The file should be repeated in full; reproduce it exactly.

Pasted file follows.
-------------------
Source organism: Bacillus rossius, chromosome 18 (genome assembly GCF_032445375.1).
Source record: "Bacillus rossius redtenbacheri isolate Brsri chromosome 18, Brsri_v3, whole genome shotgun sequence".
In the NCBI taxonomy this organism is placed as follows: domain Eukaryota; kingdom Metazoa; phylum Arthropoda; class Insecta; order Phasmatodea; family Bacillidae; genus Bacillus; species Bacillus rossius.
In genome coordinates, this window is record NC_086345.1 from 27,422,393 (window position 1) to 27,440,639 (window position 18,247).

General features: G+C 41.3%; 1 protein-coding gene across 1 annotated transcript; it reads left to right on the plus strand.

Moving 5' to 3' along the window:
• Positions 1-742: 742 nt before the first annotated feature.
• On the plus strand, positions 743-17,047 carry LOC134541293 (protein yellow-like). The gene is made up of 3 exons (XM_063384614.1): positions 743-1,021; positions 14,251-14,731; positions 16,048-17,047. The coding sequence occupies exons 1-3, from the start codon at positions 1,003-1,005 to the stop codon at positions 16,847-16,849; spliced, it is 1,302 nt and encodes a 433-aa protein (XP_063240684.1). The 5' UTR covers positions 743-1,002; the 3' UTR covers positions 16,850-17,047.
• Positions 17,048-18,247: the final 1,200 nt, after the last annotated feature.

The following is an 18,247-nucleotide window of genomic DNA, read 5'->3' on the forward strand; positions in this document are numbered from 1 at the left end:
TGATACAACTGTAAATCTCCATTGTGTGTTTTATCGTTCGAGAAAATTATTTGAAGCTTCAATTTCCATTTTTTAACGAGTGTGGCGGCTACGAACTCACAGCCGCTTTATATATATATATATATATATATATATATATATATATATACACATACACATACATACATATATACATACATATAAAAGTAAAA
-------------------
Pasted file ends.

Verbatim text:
Source organism: Bacillus rossius, chromosome 18 (genome assembly GCF_032445375.1).
Source record: "Bacillus rossius redtenbacheri isolate Brsri chromosome 18, Brsri_v3, whole genome shotgun sequence".
In the NCBI taxonomy this organism is placed as follows: domain Eukaryota; kingdom Metazoa; phylum Arthropoda; class Insecta; order Phasmatodea; family Bacillidae; genus Bacillus; species Bacillus rossius.
In genome coordinates, this window is record NC_086345.1 from 27,422,393 (window position 1) to 27,440,639 (window position 18,247).

General features: G+C 41.3%; 1 protein-coding gene across 1 annotated transcript; it reads left to right on the plus strand.

Moving 5' to 3' along the window:
• Positions 1-742: 742 nt before the first annotated feature.
• On the plus strand, positions 743-17,047 carry LOC134541293 (protein yellow-like). The gene is made up of 3 exons (XM_063384614.1): positions 743-1,021; positions 14,251-14,731; positions 16,048-17,047. The coding sequence occupies exons 1-3, from the start codon at positions 1,003-1,005 to the stop codon at positions 16,847-16,849; spliced, it is 1,302 nt and encodes a 433-aa protein (XP_063240684.1). The 5' UTR covers positions 743-1,002; the 3' UTR covers positions 16,850-17,047.
• Positions 17,048-18,247: the final 1,200 nt, after the last annotated feature.

The following is an 18,247-nucleotide window of genomic DNA, read 5'->3' on the forward strand; positions in this document are numbered from 1 at the left end:
TGATACAACTGTAAATCTCCATTGTGTGTTTTATCGTTCGAGAAAATTATTTGAAGCTTCAATTTCCATTTTTTAACGAGTGTGGCGGCTACGAACTCACAGCCGCTTTATATATATATATATATATATATATATATATATATATATACACATACACATACATACATATATACATACATATAAAAGTAAAA